Blog Post Chris Clarke Feb 12, 2021

Happy Anniversary to a Hidden Gem

4 of my favorite spots in the vast, uncrowded park you’ve probably never heard of — but should.

Five years ago today, the California desert received an incredible gift: large-scale protection. In 2016, President Barack Obama established three national monuments near Joshua Tree National Park and Mojave National Preserve, forming one of the largest desert conservation reserves on the planet. One of these parks, Mojave Trails, is the largest national monument in the Lower 48 and conserves a whopping 1.6 million acres of stunning and culturally important lands.

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It may also be the largest national monument you’ve never heard of, and if so, you’re not alone. It’s a hidden gem to people who aren’t familiar with this part of the Southwest — and also a gem worth finding.

Mojave Trails and its neighbors, Sand to Snow and Castle Mountains National Monuments, protect an astonishing diversity of Southern California landscapes, from alpine wilderness to sere desert savanna studded with sturdy yucca clumps.

Together, the three monuments protect an area more than twice the size of Los Angeles. All three are a joy to visit. I have spent time in each of them, camping above 7,000 feet in Sand to Snow during the desert’s hot summers, hiking cross-country in Castle Mountains in fall, hitting the broad, low-elevation valleys of Mojave Trails in winter. All three places have their own compelling charms.

I’m lucky enough to live a 20-minute drive from Mojave Trails, and I have fallen in love with the place.

Spanning about 100 miles from its easternmost point, not far from Laughlin, Nevada, to its western extension at Afton Canyon outside Barstow, California, and reaching south to the boundary of Joshua Tree National Park, the park encompasses a seemingly endless variety of desert landscapes.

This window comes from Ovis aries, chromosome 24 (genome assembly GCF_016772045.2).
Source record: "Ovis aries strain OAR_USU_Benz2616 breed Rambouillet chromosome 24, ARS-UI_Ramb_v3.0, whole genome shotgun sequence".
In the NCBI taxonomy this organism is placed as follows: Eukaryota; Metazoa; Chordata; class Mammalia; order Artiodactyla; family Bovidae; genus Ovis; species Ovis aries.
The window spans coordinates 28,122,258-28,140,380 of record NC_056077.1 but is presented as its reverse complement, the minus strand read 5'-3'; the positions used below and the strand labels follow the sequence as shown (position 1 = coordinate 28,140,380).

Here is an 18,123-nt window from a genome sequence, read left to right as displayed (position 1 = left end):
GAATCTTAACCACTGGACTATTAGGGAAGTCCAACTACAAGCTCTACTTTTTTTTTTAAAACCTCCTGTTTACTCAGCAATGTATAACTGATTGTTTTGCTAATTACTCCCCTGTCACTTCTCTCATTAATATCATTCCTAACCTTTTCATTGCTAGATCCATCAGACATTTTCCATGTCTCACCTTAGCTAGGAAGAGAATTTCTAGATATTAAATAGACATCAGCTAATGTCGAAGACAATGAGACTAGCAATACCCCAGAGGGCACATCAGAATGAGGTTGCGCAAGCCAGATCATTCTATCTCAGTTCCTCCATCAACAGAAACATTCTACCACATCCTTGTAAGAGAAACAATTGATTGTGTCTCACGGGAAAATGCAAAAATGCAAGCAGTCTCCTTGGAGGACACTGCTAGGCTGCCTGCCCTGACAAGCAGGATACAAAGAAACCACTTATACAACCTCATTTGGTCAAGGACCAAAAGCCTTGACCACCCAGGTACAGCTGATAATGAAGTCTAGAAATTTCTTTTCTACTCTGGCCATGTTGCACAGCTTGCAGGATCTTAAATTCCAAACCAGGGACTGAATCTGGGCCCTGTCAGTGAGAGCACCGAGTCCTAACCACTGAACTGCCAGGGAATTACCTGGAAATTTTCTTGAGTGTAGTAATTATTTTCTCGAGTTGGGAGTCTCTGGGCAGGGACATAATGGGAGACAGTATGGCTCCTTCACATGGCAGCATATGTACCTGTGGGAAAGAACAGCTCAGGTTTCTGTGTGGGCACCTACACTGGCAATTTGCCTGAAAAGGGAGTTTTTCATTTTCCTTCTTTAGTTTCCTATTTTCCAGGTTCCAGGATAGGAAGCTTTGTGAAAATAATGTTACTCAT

Here are just four of my favorite things to do.

1. Hike into a dormant volcano at Amboy Crater.

2. Wade across the Mojave River beneath the multicolored canyon walls of Afton Canyon.

3. Climb the Cadiz Dunes in what seems like an endless sea of sand.

4. Grab an obligatory picture of the Route 66 icon Roy’s Diner in Amboy.

Be forewarned: Aside from a few places such as Amboy Crater, which has pit toilets and a marked trail, Mojave Trails offers basically zero amenities to the desert visitor. A road marked plainly on the map may turn out to be a rental-car-eating sand pit which will strand you a dozen miles from pavement, and four times as far from the nearest tap water. The entire monument enjoys only two marked trails, one at Amboy Crater and the other at Bonanza Spring. There’s also a jeep trail through Afton Canyon. Elsewhere in Mojave Trails, you’re on your own when it comes to route-finding, and to be honest, self-rescue as well — so if you do explore, take extreme care, map your route carefully, let others know where you will be, and pack emergency supplies. On any given day when you venture off-pavement onto one of the established dirt routes in Mojave Trails, you should be prepared for a few days’ stay: several gallons of water, changes of clothing (expect hot and cold), shelter and sufficient food to get you through a few days. A satellite locator beacon is a good idea as well.

That’s a lot of why I treasure Mojave Trails National Monument, and it’s probably why the place hasn’t seen more crowds. When a few miles’ hike up a wash gets you away from not only parking lots and traffic noise but also cell service, selfie tourists and pretty much all the rest of Western Civilization, that is a getaway worth defending.

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Defending Mojave Trails is still needed, too. The destructive Cadiz water mining project still threatens Bonanza Spring, which we at NPCA have been defending for more than a decade. That project may have been why local electeds petitioned the Trump administration in 2018 to carve the 500,000-acre Cadiz Valley out of the monument during that year’s controversial national monument review. While Bears Ears and Grand Staircase-Escalante National Monuments in Utah did suffer serious reductions, which are now under review by the Biden administration, Mojave Trails remains as it was when designated: a vast expanse of nearly untrammeled desert.

With your help, we can make sure it stays that way.

About the author

  • Chris Clarke Associate Director, California Desert Program, Pacific

    Chris joined NPCA in 2017. As California Desert Associate Director, he works with desert communities to protect national parks, monuments, and other protected places, and the landscapes that surround them.